GUSD student enrollment rising at rate of 1.14 percent per
Gilroy – Gilroy’s expanding and its schools are sharing the strain.
Gilroy Unified School District’s enrollment is climbing steadily, as developments pop up around the once-primarily rural area and the city’s population continues to rise.
“In terms of us growing relative to the way the city’s growing, I think it’s pretty close,” said Steve Brinkman.
The Gilroy Unified School District assistant superintendent said the district is currently swelling at a rate of about 1.14 percent a year.
“That is not too far off from what I’m hearing the population of the city is growing at,” Brinkman said.
In 2002, the city’s population hit about 43,900, according to numbers provided by the City of Gilroy. In 2004, the city grew to 44,356 or by 1 percent, according to the U.S. Census Bureau.
And city officials estimate that the population has ballooned to 48,993 or grown by 1.1 percent, this year, said Patricia Bentson, financial analyst for the City of Gilroy.
GUSD’s enrollment increased by 112 students or 1 percent, growing from 9,849 to 9,961, between 2004 and 2005.
Although a bump in enrollment can translate to impacted facilities, the increase is usually greeted with applause from district officials because more students means more dollars for the district.
In California, those daily dues are divvied in something called average daily attendance.
ADA, which has increased in the GUSD, is a school’s bread and butter because the state pays schools per student per day.
During the 2002-2003 school year, total ADA was 8,993. If a student attended class every day of the year, that student would have brought in $4,699.22 for the year. During the 2003-2004 school year, total ADA was 9,073, which translated to an annual total of $4,787.22 per student.
During the 2004-2005 school year, total ADA was 9,299.42, which translated to an annual total of $4,928.25.
The projected total ADA for the 2005-2006 school year is 9,439.91 or $5,139.25 per student. ADA numbers don’t only reflect enrollment fluctuations. The numbers also are affected by increases in the per student allowance.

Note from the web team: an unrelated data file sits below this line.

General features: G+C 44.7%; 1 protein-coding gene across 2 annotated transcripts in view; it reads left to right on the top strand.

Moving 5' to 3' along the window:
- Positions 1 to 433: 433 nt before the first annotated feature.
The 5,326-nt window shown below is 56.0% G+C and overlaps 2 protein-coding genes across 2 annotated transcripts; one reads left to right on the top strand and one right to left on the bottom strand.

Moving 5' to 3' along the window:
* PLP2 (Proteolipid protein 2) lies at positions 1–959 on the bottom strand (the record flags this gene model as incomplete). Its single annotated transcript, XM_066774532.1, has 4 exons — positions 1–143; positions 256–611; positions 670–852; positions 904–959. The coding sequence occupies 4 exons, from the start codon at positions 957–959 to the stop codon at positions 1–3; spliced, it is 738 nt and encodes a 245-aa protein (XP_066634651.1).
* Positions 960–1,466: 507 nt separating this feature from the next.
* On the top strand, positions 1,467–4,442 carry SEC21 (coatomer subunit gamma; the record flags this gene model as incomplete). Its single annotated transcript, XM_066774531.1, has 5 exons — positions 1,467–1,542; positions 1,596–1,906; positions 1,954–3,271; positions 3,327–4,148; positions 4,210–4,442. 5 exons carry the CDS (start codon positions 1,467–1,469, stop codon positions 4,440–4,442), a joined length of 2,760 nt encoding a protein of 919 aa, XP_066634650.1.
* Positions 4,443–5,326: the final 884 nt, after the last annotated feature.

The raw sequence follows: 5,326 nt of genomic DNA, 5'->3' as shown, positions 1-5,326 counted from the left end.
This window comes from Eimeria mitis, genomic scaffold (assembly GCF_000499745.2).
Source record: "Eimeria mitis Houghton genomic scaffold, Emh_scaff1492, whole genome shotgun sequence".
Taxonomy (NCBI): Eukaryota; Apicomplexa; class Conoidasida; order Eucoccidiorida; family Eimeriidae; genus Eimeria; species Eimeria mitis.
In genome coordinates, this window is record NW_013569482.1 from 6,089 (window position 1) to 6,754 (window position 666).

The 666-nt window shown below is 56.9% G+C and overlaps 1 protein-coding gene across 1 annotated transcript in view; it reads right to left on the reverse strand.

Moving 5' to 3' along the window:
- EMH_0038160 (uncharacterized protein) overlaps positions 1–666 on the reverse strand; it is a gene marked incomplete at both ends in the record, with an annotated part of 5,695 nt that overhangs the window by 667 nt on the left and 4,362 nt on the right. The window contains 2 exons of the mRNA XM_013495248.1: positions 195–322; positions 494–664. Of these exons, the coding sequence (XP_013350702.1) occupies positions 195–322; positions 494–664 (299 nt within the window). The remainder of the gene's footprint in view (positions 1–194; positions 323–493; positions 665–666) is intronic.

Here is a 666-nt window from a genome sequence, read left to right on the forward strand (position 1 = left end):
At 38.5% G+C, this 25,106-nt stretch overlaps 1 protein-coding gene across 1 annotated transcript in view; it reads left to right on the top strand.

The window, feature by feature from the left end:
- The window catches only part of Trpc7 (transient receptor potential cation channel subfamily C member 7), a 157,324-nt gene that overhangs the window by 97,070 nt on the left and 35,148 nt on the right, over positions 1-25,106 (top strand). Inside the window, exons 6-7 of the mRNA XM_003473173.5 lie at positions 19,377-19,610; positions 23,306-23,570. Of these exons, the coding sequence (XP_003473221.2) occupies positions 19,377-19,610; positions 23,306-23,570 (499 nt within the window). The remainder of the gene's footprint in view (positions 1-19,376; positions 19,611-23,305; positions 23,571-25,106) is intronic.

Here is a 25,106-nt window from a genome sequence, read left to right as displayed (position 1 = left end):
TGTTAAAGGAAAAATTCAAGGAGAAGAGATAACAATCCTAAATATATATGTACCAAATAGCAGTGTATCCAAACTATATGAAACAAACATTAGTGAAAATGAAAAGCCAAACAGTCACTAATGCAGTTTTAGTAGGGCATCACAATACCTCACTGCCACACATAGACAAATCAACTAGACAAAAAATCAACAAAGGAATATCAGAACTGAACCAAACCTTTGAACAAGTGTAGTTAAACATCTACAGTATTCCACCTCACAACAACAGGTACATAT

This year students sitting in the classroom bring in about $40 a day, said Brinkman.
“That’s what we have to live on,” he said. “It seems like a lot but it’s not.”
If Gilroy sticks close to the city’s projection of a steady increase in the next five years, topping off at 56,462 in 2010, school ADA and enrollment should continue to climb.
It all sounds fine and dandy until the number of school-age children actually living in Gilroy is examined.
In 2000, a total of 10,857 children and teens between the ages of five and 19 were living in Gilroy, according to the most recent statistics from the U.S. Census Bureau. There are no numbers available showing how many children moved here in the past five years but with all the new development in Gilroy those numbers surely rose.
So, if there are now 9,961 students enrolled in local schools, and the number of school-age children has increased since 2000, where have all the children gone?
“I don’t know,” said Juanita Contin, GUSD coordinator of parent involvement and enrollment. “I can’t really account for those numbers.”
Contin does know that about 8 percent of Gilroy’s student’s attend private schools. Last year the district official conducted a survey of surrounding private schools to decipher how many local children are attending private schools in San Jose, Salinas, Morgan Hill and so on.
Contin compared data from the spring of 2001 and 2005 and discovered there wasn’t a big dip or hike. In 2005 an estimated 1,000 local students were attending private schools and in 2001 about 858.
Contin said the odd figure could stem from a variety of factors including the number of home-schooled students and the fact that kindergarten is not mandatory. Also, some 18-year-olds and most 19-year-olds have already graduated, she said.
• 2004: 9,849 GUSD students
• 2005: 9,961 GUSD students
• 2002: 43,900
• 2004: 44,356
• 2005 projection: 48,993
Numbers provided by U.S. Census Bureau, City of Gilroy and the
Gilroy Unified School District